ReferencesEdit

  1. ^ a b c d e "JPL Small-Body Database Browser: 1510 Charlois (1939 DC)" (2017-03-29 last obs.). Jet Propulsion Laboratory. Retrieved 30 June 2017.
  2. ^ a b c Schmadel, Lutz D. (2007). "(1510) Charlois". Dictionary of Minor Planet Names – (1510) Charlois. Springer Berlin Heidelberg. p. 120. doi:10.1007/978-3-540-29925-7_1511. ISBN 978-3-540-00238-3.
  3. ^ a b c d e f "LCDB Data for (1510) Charlois". Asteroid Lightcurve Database (LCDB). Retrieved 7 August 2016.
  4. ^ a b c d Masiero, Joseph R.; Mainzer, A. K.; Grav, T.; Bauer, J. M.; Cutri, R. M.; Nugent, C.; et al. (November 2012). "Preliminary Analysis of WISE/NEOWISE 3-Band Cryogenic and Post-cryogenic Observations of Main Belt Asteroids". The Astrophysical Journal Letters. 759 (1): 5. arXiv:1209.5794. Bibcode:2012ApJ...759L...8M. doi:10.1088/2041-8205/759/1/L8. Retrieved 7 August 2016.
  5. ^ a b c Tedesco, E. F.; Noah, P. V.; Noah, M.; Price, S. D. (October 2004). "IRAS Minor Planet Survey V6.0". NASA Planetary Data System. 12: IRAS-A-FPA-3-RDR-IMPS-V6.0. Bibcode:2004PDSS...12.....T. Retrieved 22 October 2019.
  6. ^ a b c Masiero, Joseph R.; Grav, T.; Mainzer, A. K.; Nugent, C. R.; Bauer, J. M.; Stevenson, R.; et al. (August 2014). "Main-belt Asteroids with WISE/NEOWISE: Near-infrared Albedos". The Astrophysical Journal. 791 (2): 11. arXiv:1406.6645. Bibcode:2014ApJ...791..121M. doi:10.1088/0004-637X/791/2/121. Retrieved 9 December 2016.
  7. ^ a b c d Usui, Fumihiko; Kuroda, Daisuke; Müller, Thomas G.; Hasegawa, Sunao; Ishiguro, Masateru; Ootsubo, Takafumi; et al. (October 2011). "Asteroid Catalog Using Akari: AKARI/IRC Mid-Infrared Asteroid Survey". Publications of the Astronomical Society of Japan. 63 (5): 1117–1138. Bibcode:2011PASJ...63.1117U. doi:10.1093/pasj/63.5.1117. Retrieved 17 October 2019. (online, AcuA catalog p. 153)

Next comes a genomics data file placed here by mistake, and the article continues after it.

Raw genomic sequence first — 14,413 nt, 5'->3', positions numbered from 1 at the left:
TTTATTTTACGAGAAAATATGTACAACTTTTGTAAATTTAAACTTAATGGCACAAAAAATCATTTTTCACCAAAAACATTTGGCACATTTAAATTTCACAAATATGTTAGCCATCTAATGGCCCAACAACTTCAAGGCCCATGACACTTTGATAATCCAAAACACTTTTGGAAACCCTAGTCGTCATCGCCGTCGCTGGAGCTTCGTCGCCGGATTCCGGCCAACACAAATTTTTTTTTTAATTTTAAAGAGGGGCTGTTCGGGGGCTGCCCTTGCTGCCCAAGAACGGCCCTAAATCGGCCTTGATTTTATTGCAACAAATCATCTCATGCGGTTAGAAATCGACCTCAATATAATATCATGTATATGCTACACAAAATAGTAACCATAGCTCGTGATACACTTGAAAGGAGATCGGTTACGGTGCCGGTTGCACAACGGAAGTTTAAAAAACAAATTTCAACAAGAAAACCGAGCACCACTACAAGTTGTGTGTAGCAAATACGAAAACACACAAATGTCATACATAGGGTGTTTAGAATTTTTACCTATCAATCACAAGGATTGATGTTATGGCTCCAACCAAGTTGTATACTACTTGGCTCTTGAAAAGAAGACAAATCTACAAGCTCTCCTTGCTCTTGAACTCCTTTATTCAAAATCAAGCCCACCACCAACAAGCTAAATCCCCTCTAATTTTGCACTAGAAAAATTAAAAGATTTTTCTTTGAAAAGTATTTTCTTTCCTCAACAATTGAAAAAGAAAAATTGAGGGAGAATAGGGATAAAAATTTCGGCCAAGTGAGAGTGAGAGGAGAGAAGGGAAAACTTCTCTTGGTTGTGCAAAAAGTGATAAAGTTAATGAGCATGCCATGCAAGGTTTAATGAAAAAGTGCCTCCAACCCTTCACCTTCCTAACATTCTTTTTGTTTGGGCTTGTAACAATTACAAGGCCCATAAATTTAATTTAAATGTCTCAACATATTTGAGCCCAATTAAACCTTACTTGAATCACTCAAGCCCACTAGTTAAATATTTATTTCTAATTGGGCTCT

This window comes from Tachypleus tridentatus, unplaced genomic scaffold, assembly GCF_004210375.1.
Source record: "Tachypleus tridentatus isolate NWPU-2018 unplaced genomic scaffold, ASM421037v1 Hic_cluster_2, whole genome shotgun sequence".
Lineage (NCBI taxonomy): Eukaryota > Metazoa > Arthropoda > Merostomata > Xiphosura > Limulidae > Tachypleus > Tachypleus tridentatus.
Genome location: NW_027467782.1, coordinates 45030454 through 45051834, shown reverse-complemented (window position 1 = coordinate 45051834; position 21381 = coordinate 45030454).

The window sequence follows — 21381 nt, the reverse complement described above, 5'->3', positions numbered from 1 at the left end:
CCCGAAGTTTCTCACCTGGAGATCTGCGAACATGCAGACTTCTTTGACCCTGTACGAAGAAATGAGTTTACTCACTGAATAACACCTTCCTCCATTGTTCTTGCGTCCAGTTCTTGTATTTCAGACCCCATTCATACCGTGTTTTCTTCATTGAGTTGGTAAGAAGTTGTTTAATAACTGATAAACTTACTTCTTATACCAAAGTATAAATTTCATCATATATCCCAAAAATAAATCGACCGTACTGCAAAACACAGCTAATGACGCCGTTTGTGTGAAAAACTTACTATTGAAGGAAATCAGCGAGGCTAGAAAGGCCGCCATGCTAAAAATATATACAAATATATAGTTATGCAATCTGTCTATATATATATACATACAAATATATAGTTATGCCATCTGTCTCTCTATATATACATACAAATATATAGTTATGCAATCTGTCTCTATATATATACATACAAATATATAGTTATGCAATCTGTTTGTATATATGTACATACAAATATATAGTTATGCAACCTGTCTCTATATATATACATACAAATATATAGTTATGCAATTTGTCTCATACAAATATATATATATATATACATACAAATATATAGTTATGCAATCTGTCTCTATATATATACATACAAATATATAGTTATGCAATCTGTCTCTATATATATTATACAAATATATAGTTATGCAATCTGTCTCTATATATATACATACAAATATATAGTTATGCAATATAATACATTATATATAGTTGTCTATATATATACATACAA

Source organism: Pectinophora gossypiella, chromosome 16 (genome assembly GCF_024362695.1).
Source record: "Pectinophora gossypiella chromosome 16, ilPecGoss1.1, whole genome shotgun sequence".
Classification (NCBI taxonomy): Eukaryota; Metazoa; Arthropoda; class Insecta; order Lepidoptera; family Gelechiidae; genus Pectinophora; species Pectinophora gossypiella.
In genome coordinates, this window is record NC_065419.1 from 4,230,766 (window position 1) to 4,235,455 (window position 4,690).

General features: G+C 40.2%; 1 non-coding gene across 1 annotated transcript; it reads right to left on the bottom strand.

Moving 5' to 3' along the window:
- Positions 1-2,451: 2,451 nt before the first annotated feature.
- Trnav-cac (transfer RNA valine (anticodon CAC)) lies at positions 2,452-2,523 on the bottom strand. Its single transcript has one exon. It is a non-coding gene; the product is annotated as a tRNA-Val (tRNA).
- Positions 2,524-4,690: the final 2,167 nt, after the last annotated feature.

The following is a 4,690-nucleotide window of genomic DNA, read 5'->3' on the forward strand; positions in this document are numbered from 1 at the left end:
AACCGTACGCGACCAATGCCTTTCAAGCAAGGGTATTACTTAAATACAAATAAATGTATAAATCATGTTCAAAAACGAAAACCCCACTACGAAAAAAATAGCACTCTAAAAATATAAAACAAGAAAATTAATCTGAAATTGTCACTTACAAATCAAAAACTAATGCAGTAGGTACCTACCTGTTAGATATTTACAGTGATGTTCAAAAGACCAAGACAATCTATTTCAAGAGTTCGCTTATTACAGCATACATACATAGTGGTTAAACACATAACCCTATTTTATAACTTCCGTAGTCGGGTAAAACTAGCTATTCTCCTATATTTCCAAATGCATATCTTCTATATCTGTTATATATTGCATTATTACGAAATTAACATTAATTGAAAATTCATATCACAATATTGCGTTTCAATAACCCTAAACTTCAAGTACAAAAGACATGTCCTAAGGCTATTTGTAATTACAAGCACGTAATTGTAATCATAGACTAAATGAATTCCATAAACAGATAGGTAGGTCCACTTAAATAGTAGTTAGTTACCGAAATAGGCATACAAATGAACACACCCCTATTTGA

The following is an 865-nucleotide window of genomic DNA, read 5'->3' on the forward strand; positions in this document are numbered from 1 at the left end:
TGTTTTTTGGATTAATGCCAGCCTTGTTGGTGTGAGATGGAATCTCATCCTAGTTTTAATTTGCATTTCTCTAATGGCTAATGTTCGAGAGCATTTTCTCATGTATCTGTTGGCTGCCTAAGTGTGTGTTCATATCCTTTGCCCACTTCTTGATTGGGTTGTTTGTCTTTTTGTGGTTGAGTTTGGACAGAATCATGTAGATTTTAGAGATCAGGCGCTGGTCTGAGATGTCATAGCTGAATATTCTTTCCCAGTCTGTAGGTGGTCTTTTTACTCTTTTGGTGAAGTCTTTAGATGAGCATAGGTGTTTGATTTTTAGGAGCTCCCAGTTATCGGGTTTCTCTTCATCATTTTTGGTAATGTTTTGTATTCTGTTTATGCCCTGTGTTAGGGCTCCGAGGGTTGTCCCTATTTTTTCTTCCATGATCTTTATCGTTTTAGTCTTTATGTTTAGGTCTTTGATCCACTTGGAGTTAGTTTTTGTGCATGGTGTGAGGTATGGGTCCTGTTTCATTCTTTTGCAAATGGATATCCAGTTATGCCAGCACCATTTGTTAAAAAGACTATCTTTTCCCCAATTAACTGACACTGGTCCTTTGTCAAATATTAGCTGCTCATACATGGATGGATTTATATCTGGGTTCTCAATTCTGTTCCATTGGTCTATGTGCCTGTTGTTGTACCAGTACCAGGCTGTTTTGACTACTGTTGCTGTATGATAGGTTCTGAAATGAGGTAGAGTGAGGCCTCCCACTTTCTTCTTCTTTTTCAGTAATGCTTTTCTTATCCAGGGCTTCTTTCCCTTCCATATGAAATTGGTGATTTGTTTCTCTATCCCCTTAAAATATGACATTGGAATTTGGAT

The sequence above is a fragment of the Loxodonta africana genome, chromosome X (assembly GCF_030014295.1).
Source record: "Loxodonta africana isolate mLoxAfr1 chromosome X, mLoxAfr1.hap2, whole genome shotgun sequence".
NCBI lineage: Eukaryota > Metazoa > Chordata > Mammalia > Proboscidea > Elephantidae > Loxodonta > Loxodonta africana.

8. ^ a b c d Mainzer, A.; Grav, T.; Masiero, J.; Hand, E.; Bauer, J.; Tholen, D.; et al. (November 2011). "NEOWISE Studies of Spectrophotometrically Classified Asteroids: Preliminary Results". The Astrophysical Journal. 741 (2): 25. arXiv:1109.6407. Bibcode:2011ApJ...741...90M. doi:10.1088/0004-637X/741/2/90. Retrieved 7 August 2016.
  9. ^ a b Behrend, Raoul. "Asteroids and comets rotation curves – (1510) Charlois". Geneva Observatory. Retrieved 7 August 2016.
  10. ^ a b Bennefeld, Craig; Cantu, Jenel; Vashti, Holly; Latoya, Jordon; Tierra, Martin; Soar, Elysabeth; et al. (April 2009). "Asteroid Lightcurve Analysis at Ricky Observatory". The Minor Planet Bulletin. 36 (2): 45–48. Bibcode:2009MPBu...36...45B. Retrieved 7 August 2016.
  11. ^ Veres, Peter; Jedicke, Robert; Fitzsimmons, Alan; Denneau, Larry; Granvik, Mikael; Bolin, Bryce; et al. (November 2015). "Absolute magnitudes and slope parameters for 250,000 asteroids observed by Pan-STARRS PS1 - Preliminary results". Icarus. 261: 34–47. arXiv:1506.00762. Bibcode:2015Icar..261...34V. doi:10.1016/j.icarus.2015.08.007. Retrieved 7 August 2016.
  12. ^ a b "1510 Charlois (1939 DC)". Minor Planet Center. Retrieved 7 August 2016.
  13. ^ Schmadel, Lutz D. (2009). "Appendix – Publication Dates of the MPCs". Dictionary of Minor Planet Names – Addendum to Fifth Edition (2006–2008). Springer Berlin Heidelberg. p. 221. doi:10.1007/978-3-642-01965-4. ISBN 978-3-642-01964-7.

External linksEdit